President Trump has pardoned former Maricopa County Sheriff Joe Arpaio, just days after being advised not to pursue such action until Arpaio was sentenced for contempt.

In a statement Friday evening, the White House said Arpaio's "life and career" exemplified "selfless public service."

"Throughout his time as Sheriff, Arpaio continued his life's work of protecting the public from the scourges of crime and illegal immigration," the statement read.

It added, "Sheriff Joe Arpaio is now eighty-five years old, and after more than fifty years of admirable service to our Nation, he is worthy candidate for a Presidential pardon."

Arpaio was convicted in July for contempt. A federal court said in 2016 that Arpaio's policy as sheriff of using traffic stops and workplace raids to find suspected undocumented immigrants constituted racial profiling. He was convicted in July for ignoring the order to end traffic patrols targeting immigrants.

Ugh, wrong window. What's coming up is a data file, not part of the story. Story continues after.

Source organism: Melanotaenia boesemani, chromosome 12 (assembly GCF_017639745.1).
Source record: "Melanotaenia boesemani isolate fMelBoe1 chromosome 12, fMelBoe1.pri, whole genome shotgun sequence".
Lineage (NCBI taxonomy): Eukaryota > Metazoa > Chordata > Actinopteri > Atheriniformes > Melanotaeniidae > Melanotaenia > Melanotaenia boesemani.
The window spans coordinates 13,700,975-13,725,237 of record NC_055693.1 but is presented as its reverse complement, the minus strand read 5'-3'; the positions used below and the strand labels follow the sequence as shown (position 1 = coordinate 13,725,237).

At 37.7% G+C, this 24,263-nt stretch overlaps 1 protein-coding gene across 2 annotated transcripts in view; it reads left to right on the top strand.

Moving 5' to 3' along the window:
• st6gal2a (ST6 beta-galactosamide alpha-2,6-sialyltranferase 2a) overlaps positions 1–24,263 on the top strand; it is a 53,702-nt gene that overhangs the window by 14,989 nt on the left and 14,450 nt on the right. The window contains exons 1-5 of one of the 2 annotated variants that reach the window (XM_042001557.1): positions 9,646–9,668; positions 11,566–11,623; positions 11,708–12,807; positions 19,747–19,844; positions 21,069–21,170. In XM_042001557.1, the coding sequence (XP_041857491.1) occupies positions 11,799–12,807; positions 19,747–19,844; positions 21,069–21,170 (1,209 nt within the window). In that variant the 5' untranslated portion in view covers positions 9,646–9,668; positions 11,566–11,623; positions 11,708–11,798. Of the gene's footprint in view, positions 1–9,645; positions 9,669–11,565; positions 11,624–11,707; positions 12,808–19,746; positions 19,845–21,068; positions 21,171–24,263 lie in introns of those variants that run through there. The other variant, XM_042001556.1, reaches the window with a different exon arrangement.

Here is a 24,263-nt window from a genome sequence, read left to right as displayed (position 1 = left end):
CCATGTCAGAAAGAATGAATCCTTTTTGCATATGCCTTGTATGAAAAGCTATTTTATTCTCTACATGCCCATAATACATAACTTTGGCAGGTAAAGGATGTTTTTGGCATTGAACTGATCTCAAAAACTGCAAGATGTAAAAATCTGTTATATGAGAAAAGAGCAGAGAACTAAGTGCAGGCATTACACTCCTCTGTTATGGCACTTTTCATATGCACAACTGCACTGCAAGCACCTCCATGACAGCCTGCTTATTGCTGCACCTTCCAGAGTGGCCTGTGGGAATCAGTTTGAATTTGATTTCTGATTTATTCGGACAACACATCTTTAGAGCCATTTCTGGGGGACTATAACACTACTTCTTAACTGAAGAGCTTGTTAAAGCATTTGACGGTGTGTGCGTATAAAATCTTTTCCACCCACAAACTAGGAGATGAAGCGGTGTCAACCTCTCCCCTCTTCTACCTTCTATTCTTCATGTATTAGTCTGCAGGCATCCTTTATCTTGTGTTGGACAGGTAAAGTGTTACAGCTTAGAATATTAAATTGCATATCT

Trump had alluded to possibly pardoning the former sheriff at his Phoenix rally, coyly telling rally attendees that Apraio was "going to be just fine."

"I won't do it tonight because I don't want to cause any controversy, okay? But Sheriff Joe can feel good," Mr. Trump added.

The reversal comes after White House lawyers determined the contempt charge was reversible. They argued that the federal court order Arpaio ignored -- which served as the basis for the contempt charge -- is unconstitutional.

The White House legal team had also advised Mr. Trump to wait until Arpaio was sentenced, saying the sentence could be lenient and not include any jail time for Arpaio. Sentencing was scheduled for Oct. 5.

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